Israel’s Supreme Court has rejected the appeal by the family of Rachel Corrie – the US activist who was crushed to death by a military bulldozer in Gaza 12 years ago – which had sought to hold Israel liable for her death. The ruling, which followed a high-profile hearing before Israel’s top court last year, appears to bring to an end – in the Israeli courts at least – years of effort by Corrie’s family to hold the country’s military responsible for her death. Instead, the court upheld the decision of a lower court, which invoked the “combat activities exception” that the Israeli military cannot be held responsible for damages in a war zone.
I am touched by Maya Angelou’s reading of an email from Rachel Corrie on the third anniversary of her death – here are two exceptional Americans bound together by a thirst for justice and the morality which says all peoples are entitled to “…. certain unalienable Rights, that among these are Life, Liberty and the pursuit of Happiness.”
The killing of Rachel Corrie took place on Occupied Palestinian Territory where Israel has no legal rights other than the rights acquired by force, by military occupation contrary to 26 United Nations Resolution but which it occupies with the complicity of its sponsor and funder, the United States of America.
A report from ISM Media Coordinator Michael Shaik in Beit Sahour offered more details about the events:
“The confrontation between the ISM and the Israeli Army had been under way for two hours when Rachel was run over. Rachel and the other activists had clearly identified themselves as unarmed international peace activists throughout the confrontation.
The Israeli Army are attempting to dishonour her memory by claiming that Rachel was killed accidentally when she ran in front of the bulldozer. Eye-witnesses to the murder insist that this is totally untrue. Rachel was sitting in the path of the bulldozer as it advanced towards her. When the bulldozer refused to stop or turn aside she climbed up onto the mound of dirt and rubble being gathered in front of it wearing a fluorescent jacket to look directly at the driver who kept on advancing. The bulldozer continued to advance so that she was pulled under the pile of dirt and rubble. After she had disappeared from view the driver kept advancing until the bulldozer was completely on top of her. The driver did not lift the bulldozer blade and so she was crushed beneath it. Then the driver backed off and the seven other ISM activists taking part in the action rushed to dig out her body. An ambulance rushed her to A-Najar hospital where she died.”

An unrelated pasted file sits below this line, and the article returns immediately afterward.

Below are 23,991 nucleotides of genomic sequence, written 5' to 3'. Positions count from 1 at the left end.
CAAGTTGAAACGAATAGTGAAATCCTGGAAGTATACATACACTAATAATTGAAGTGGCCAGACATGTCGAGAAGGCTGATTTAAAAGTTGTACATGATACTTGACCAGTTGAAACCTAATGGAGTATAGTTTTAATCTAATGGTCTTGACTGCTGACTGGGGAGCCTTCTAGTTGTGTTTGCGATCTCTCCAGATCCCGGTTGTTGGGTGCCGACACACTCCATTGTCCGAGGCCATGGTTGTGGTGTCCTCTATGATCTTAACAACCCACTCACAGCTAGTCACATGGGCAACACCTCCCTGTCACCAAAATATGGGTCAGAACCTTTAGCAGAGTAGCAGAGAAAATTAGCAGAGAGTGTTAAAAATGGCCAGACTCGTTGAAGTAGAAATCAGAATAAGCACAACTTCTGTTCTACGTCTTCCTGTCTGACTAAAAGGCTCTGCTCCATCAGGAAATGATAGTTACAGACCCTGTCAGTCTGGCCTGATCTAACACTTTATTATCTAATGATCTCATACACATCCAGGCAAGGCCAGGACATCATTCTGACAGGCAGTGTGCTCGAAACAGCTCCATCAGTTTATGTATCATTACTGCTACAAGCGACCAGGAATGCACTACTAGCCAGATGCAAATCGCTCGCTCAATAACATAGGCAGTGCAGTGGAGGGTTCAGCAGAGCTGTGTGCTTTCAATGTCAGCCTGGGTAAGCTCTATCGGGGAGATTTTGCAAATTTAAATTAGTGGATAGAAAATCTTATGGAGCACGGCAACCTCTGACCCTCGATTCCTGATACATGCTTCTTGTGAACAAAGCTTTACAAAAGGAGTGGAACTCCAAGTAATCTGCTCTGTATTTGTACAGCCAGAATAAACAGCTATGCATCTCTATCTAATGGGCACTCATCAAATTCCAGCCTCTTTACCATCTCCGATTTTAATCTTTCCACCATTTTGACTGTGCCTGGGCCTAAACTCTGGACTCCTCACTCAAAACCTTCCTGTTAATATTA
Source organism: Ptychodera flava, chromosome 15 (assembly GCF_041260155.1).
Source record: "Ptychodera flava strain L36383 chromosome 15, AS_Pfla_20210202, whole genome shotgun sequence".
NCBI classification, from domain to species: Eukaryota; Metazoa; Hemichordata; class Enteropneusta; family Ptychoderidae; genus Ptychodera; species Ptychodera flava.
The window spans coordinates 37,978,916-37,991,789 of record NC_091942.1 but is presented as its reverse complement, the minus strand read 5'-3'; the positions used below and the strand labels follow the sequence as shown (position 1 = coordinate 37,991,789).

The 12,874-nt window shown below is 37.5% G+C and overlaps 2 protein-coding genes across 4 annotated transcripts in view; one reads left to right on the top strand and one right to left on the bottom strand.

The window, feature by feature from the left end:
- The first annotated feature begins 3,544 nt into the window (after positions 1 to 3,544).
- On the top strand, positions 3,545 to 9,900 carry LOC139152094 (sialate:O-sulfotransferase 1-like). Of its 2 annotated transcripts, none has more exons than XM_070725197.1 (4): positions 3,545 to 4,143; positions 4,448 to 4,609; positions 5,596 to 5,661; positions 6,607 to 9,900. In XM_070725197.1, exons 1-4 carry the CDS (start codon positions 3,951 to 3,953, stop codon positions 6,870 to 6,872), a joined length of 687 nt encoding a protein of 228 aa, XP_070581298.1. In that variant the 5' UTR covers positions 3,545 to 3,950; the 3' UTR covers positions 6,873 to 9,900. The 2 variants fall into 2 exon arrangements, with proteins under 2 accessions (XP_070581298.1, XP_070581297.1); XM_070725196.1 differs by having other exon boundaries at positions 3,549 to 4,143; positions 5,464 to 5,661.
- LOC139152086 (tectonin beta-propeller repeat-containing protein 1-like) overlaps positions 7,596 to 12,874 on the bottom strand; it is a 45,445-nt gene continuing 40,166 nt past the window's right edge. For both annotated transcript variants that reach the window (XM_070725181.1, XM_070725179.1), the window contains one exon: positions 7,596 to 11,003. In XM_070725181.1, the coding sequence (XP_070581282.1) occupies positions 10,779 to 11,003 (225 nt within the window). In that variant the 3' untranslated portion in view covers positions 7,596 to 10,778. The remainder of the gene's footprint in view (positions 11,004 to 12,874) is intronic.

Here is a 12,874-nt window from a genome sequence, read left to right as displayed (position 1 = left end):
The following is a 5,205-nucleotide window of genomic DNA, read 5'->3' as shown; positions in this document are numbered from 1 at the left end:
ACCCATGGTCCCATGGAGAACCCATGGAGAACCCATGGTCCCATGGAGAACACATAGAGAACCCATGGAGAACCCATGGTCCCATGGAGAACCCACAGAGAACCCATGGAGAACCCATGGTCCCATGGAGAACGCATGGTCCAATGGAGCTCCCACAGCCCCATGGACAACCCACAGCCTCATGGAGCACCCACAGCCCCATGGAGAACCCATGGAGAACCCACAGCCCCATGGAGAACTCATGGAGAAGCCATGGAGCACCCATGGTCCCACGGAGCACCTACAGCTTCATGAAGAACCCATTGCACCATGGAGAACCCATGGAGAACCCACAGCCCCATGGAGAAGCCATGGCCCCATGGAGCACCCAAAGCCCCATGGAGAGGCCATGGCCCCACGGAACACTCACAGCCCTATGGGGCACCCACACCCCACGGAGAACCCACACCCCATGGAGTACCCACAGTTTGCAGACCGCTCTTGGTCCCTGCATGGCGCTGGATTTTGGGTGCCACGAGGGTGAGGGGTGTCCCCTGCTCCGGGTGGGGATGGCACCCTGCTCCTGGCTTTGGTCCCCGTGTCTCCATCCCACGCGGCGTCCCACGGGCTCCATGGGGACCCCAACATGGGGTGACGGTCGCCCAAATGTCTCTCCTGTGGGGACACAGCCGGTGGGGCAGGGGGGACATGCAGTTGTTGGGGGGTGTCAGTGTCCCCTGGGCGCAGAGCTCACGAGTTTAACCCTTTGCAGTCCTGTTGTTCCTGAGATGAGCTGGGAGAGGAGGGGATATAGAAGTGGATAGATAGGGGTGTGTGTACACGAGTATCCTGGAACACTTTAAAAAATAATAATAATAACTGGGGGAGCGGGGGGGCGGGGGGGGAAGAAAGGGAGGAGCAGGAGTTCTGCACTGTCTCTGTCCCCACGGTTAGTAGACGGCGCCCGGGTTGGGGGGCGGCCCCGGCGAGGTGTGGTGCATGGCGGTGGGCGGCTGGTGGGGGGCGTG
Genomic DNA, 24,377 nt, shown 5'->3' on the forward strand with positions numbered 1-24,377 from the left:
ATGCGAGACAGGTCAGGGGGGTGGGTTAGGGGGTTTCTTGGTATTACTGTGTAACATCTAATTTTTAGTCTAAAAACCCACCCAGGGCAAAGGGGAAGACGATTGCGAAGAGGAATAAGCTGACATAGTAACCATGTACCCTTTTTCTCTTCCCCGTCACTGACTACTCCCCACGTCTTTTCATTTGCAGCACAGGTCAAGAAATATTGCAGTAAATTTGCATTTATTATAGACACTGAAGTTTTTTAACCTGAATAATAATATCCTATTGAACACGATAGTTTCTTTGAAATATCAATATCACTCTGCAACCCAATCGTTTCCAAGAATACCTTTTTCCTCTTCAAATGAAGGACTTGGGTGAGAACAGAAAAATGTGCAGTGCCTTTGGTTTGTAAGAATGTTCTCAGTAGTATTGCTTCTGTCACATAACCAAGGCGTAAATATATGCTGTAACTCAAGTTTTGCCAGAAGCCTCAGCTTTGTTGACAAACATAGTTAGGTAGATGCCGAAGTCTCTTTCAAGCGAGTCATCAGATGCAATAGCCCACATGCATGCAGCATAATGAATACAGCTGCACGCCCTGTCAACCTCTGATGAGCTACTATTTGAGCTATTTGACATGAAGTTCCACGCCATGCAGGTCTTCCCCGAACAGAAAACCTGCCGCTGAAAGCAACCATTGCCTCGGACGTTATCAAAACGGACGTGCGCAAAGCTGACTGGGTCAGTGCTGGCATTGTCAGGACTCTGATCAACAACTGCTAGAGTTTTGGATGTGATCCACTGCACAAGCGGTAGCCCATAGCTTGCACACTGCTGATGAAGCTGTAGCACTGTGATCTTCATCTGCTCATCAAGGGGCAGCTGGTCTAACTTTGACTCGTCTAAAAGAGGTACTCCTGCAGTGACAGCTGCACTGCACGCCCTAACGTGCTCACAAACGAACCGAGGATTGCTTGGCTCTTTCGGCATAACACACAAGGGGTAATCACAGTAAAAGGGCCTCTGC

Maya Angelou was an American author, poet, dancer, actress, and singer. She published seven autobiographies, three books of essays, and several books of poetry, and was credited with a list of plays, movies, and television shows spanning over 50 years. She received dozens of awards and more than 50 honorary degrees. Angelou is best known for her series of seven autobiographies, which focus on her childhood and early adult experiences. The first, I Know Why the Caged Bird Sings (1969), tells of her life up to the age of 17 and brought her international recognition and acclaim.
Rachel Aliene Corrie from Olympia, Washington, was an American peace activist and diarist. She was a member of the pro-Palestinian group called the International Solidarity Movement (ISM). She was killed by an Israel Defense Forces (IDF) armoured bulldozer in a combat zone in Rafah, in the southern part of the Gaza Strip, under contested circumstances during the height of the second Palestinian intifada. She had come to Gaza as part of her senior-year college assignment to connect her home town with Rafah in a sister cities project. While there, she had engaged with other ISM activists in efforts to prevent the Israeli army’s demolition of Palestinian houses.
Less than two months after her arrival, on March 16, 2003, Corrie was killed during an Israeli military operation after a three-hour confrontation between Israeli soldiers operating two bulldozers and eight ISM activists.
Maya Angelou, a poet, a artist, a truth teller who spoke out on so many pressing issues passed away last year aged 86. Here she is reading an email written by Rachel Corrie on the 3rd anniversary of her death in 2006.
Rachel Aliene Corrie Born: April 10, 1979, Olympia, Washington, United States – Died: March 16, 2003, Rafah, Egypt
Maya Angelou (Marguerite Annie Johnson) Born: April 4, 1928 St. Louis, Missouri, U.S. – Died May 28, 2014 (aged 86) Winston-Salem, North Carolina, United States
Today, powered by its readers and contributors, from its cyber eyries in Ireland and the centres of the Irish Diaspora The Eagle casts its Cold Eye on Life and Death and much in between.